KODIAK (AP) -- Herring fishermen have harvested 1,100 tons of the 1,735-ton quota for the season that opened April 15.
Price for the catch was being quoted at $500 a ton, the same as last year.
That's up from around $300 a ton paid in 1998, but nowhere near the $2,000 per ton fishermen received earlier in the decade for the roe-bearing fish, which meant sets worth hundreds of thousands of dollars.
The season got off to a rough start, said Dave Prokopowich, a management biologist with the Alaska Department of Fish and Game. At first, boats were getting herring with immature roe.
''There were some problems initially (with people) keeping poor quality fish,'' he said. ''But lately quality has been excellent -- over 200 grams average in weight and over 10 percent average roe percentage.''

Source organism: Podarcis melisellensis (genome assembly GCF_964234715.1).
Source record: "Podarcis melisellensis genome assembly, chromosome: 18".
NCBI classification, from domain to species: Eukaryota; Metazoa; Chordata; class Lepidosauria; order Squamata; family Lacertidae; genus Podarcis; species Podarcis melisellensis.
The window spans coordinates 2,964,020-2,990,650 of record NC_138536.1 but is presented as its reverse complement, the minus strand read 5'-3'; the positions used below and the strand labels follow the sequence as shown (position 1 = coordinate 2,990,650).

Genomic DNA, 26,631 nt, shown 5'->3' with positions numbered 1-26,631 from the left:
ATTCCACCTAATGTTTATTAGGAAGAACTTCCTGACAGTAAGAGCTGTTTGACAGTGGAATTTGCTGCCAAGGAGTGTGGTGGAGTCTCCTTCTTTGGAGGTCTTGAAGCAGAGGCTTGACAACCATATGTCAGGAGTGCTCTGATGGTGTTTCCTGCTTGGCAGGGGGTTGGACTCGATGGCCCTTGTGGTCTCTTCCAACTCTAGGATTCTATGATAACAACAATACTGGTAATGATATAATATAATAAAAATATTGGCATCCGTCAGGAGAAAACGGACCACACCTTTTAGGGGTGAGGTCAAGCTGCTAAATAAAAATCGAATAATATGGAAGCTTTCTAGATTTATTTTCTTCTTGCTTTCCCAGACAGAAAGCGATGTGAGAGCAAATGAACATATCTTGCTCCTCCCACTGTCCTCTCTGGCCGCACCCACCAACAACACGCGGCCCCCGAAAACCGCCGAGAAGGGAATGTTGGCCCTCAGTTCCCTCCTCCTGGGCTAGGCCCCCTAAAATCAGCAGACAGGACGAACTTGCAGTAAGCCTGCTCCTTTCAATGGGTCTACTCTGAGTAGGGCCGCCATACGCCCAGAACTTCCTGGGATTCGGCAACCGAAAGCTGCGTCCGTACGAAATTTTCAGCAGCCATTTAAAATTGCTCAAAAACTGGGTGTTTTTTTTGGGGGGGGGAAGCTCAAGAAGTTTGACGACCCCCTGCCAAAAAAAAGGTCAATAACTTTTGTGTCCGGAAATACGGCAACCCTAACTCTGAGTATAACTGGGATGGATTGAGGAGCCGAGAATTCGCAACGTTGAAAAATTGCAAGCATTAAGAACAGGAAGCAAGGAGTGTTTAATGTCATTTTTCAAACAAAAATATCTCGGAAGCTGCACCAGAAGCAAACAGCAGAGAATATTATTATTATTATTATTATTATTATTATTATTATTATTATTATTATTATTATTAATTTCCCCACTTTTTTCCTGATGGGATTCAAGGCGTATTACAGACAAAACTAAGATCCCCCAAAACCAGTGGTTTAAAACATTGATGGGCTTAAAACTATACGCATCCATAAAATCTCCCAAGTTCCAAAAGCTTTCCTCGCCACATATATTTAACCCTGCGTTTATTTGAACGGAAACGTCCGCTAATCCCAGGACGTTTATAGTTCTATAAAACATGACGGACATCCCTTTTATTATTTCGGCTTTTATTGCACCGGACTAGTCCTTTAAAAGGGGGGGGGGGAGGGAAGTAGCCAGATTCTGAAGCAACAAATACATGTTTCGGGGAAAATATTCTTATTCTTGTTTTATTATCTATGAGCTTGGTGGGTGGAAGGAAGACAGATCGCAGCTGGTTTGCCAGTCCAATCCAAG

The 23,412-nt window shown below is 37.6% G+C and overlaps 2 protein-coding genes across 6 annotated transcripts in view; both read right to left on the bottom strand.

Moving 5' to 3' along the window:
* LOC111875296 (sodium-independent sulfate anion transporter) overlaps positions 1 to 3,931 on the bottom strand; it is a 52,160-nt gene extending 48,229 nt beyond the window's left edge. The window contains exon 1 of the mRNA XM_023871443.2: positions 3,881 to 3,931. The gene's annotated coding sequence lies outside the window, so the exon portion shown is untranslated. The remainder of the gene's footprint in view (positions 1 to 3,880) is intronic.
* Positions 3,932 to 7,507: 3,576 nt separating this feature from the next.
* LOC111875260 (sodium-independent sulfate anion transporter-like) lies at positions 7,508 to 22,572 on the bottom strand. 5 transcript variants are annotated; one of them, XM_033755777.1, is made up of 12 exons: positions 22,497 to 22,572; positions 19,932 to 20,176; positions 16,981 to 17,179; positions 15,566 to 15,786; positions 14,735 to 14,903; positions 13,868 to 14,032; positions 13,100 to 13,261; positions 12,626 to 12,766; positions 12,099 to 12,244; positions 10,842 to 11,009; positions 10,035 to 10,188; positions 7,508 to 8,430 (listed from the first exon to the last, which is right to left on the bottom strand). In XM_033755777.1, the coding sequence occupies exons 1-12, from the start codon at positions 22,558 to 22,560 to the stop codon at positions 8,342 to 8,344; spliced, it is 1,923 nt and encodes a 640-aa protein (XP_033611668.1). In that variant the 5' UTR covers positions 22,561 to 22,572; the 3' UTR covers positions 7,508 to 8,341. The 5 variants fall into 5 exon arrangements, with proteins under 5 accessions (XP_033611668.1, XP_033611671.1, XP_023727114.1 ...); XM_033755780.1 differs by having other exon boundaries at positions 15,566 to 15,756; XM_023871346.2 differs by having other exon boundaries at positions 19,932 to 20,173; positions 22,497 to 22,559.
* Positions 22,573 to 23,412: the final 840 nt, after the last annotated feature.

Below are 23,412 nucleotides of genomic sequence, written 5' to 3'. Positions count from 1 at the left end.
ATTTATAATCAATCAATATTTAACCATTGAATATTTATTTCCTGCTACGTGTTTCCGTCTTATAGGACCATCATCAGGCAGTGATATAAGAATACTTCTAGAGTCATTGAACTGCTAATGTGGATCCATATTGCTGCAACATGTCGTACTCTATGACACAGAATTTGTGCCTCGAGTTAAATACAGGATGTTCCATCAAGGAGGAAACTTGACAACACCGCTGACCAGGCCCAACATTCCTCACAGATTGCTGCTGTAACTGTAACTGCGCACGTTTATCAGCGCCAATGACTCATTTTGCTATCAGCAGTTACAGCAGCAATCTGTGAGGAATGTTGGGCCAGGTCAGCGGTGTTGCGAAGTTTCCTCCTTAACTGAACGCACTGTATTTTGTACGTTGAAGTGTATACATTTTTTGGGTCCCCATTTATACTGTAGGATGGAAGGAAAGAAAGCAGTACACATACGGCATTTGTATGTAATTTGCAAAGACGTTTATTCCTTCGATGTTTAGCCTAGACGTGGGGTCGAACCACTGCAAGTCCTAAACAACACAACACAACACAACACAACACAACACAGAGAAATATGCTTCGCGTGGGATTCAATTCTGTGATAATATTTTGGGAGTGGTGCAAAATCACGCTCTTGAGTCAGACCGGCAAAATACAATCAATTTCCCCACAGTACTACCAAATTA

The biggest set Prokopowich has heard of this season is 150 tons.
Biologists this year divided fishing grounds between herring gillnetters and purse seiners. Seiners so far have harvested the majority of the catch, so their areas soon will reach their quotas, Prokopowich said.
''Most of the seine harvest is just about done, but the gillnet fishery will probably go through the month of May,'' he said.
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